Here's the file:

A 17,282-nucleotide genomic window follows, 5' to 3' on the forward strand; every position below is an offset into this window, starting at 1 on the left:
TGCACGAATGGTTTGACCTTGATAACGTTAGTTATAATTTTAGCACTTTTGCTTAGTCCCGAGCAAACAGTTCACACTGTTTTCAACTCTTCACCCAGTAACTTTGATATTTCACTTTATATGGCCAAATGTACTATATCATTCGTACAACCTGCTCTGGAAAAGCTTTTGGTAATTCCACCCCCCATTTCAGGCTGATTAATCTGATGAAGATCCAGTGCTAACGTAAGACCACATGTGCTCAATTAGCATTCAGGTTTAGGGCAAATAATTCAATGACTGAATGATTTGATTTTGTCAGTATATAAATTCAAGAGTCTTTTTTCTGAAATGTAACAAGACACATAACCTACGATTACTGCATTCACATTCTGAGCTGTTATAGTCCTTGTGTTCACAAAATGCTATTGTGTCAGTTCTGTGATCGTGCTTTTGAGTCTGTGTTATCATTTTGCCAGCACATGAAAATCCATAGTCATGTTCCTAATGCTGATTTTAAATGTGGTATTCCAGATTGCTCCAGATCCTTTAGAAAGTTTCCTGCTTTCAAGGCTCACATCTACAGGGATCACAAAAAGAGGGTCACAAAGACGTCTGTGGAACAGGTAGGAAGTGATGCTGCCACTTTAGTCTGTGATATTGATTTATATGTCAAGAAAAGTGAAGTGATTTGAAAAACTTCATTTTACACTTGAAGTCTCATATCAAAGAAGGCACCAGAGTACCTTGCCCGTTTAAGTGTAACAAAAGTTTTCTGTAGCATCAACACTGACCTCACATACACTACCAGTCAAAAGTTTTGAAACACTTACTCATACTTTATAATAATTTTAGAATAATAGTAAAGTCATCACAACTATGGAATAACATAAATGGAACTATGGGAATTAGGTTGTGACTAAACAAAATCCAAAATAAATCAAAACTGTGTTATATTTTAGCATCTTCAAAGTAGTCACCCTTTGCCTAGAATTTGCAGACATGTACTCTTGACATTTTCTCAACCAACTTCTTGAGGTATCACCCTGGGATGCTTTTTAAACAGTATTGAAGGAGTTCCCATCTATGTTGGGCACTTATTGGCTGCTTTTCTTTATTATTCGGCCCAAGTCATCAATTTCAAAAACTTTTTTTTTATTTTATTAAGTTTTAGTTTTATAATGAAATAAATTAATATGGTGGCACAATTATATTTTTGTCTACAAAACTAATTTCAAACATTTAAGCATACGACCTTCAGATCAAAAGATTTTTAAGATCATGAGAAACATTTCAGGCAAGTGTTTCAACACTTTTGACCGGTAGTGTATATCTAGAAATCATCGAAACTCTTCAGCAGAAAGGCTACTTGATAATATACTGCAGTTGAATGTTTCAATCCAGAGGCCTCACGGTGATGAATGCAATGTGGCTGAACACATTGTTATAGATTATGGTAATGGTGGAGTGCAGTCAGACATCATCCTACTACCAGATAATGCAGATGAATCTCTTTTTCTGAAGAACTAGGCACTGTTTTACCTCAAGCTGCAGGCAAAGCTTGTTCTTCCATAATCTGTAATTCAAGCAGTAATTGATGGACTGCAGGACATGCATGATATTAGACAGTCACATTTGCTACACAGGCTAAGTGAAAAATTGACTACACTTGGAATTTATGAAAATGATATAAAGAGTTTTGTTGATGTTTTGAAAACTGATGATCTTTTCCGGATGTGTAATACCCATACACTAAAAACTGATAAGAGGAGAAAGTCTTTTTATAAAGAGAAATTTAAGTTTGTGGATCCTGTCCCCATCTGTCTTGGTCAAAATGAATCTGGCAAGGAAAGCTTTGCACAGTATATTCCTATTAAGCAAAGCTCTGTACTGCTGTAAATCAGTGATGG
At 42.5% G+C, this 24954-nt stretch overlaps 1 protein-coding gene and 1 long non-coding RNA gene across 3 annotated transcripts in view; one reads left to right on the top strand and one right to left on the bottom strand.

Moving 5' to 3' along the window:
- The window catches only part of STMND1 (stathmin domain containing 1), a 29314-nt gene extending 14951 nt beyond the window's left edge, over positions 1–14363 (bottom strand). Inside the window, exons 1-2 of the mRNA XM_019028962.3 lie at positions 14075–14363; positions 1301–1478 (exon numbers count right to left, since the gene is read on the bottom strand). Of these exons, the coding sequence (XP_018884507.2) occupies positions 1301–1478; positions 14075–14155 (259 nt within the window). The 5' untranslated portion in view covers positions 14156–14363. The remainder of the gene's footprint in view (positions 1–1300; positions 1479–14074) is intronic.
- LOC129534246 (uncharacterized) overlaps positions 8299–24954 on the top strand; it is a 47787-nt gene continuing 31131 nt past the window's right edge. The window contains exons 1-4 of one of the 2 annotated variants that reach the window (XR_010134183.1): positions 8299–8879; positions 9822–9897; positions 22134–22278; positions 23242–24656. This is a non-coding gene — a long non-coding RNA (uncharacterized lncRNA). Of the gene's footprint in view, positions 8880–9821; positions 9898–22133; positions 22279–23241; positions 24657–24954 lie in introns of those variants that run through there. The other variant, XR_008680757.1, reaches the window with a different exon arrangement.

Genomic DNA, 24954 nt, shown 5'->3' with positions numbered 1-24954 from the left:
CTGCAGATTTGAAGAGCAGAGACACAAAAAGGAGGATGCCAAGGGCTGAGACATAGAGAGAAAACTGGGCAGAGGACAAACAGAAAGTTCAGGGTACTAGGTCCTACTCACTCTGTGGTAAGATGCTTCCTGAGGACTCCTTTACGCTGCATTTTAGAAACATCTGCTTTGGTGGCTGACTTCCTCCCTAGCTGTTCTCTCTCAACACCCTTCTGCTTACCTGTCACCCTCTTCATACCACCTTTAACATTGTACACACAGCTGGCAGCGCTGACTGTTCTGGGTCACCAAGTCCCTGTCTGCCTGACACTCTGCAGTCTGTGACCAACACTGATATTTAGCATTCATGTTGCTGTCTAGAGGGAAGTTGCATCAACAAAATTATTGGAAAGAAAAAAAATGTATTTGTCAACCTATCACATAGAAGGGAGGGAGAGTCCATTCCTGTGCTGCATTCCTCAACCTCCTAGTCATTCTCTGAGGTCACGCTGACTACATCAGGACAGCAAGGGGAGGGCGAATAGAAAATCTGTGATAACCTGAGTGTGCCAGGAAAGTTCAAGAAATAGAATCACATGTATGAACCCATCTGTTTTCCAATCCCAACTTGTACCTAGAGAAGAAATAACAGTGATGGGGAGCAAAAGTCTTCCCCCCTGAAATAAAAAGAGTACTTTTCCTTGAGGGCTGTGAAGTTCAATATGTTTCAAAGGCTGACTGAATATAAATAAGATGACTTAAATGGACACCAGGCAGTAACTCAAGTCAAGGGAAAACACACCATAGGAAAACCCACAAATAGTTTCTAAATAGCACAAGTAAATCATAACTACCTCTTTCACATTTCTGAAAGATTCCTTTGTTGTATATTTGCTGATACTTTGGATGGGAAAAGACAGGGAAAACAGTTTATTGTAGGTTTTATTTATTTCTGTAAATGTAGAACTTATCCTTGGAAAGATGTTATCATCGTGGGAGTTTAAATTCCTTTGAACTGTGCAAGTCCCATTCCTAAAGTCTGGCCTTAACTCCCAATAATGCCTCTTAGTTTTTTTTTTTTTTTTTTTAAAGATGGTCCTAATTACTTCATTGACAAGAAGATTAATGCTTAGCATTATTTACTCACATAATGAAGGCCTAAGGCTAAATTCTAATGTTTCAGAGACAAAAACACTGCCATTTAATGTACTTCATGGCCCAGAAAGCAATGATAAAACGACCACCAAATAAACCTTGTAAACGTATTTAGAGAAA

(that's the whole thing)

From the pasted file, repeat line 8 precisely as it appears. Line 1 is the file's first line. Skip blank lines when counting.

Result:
CTGCAGATTTGAAGAGCAGAGACACAAAAAGGAGGATGCCAAGGGCTGAGACATAGAGAGAAAACTGGGCAGAGGACAAACAGAAAGTTCAGGGTACTAGGTCCTACTCACTCTGTGGTAAGATGCTTCCTGAGGACTCCTTTACGCTGCATTTTAGAAACATCTGCTTTGGTGGCTGACTTCCTCCCTAGCTGTTCTCTCTCAACACCCTTCTGCTTACCTGTCACCCTCTTCATACCACCTTTAACATTGTACACACAGCTGGCAGCGCTGACTGTTCTGGGTCACCAAGTCCCTGTCTGCCTGACACTCTGCAGTCTGTGACCAACACTGATATTTAGCATTCATGTTGCTGTCTAGAGGGAAGTTGCATCAACAAAATTATTGGAAAGAAAAAAAATGTATTTGTCAACCTATCACATAGAAGGGAGGGAGAGTCCATTCCTGTGCTGCATTCCTCAACCTCCTAGTCATTCTCTGAGGTCACGCTGACTACATCAGGACAGCAAGGGGAGGGCGAATAGAAAATCTGTGATAACCTGAGTGTGCCAGGAAAGTTCAAGAAATAGAATCACATGTATGAACCCATCTGTTTTCCAATCCCAACTTGTACCTAGAGAAGAAATAACAGTGATGGGGAGCAAAAGTCTTCCCCCCTGAAATAAAAAGAGTACTTTTCCTTGAGGGCTGTGAAGTTCAATATGTTTCAAAGGCTGACTGAATATAAATAAGATGACTTAAATGGACACCAGGCAGTAACTCAAGTCAAGGGAAAACACACCATAGGAAAACCCACAAATAGTTTCTAAATAGCACAAGTAAATCATAACTACCTCTTTCACATTTCTGAAAGATTCCTTTGTTGTATATTTGCTGATACTTTGGATGGGAAAAGACAGGGAAAACAGTTTATTGTAGGTTTTATTTATTTCTGTAAATGTAGAACTTATCCTTGGAAAGATGTTATCATCGTGGGAGTTTAAATTCCTTTGAACTGTGCAAGTCCCATTCCTAAAGTCTGGCCTTAACTCCCAATAATGCCTCTTAGTTTTTTTTTTTTTTTTTTTAAAGATGGTCCTAATTACTTCATTGACAAGAAGATTAATGCTTAGCATTATTTACTCACATAATGAAGGCCTAAGGCTAAATTCTAATGTTTCAGAGACAAAAACACTGCCATTTAATGTACTTCATGGCCCAGAAAGCAATGATAAAACGACCACCAAATAAACCTTGTAAACGTATTTAGAGAAA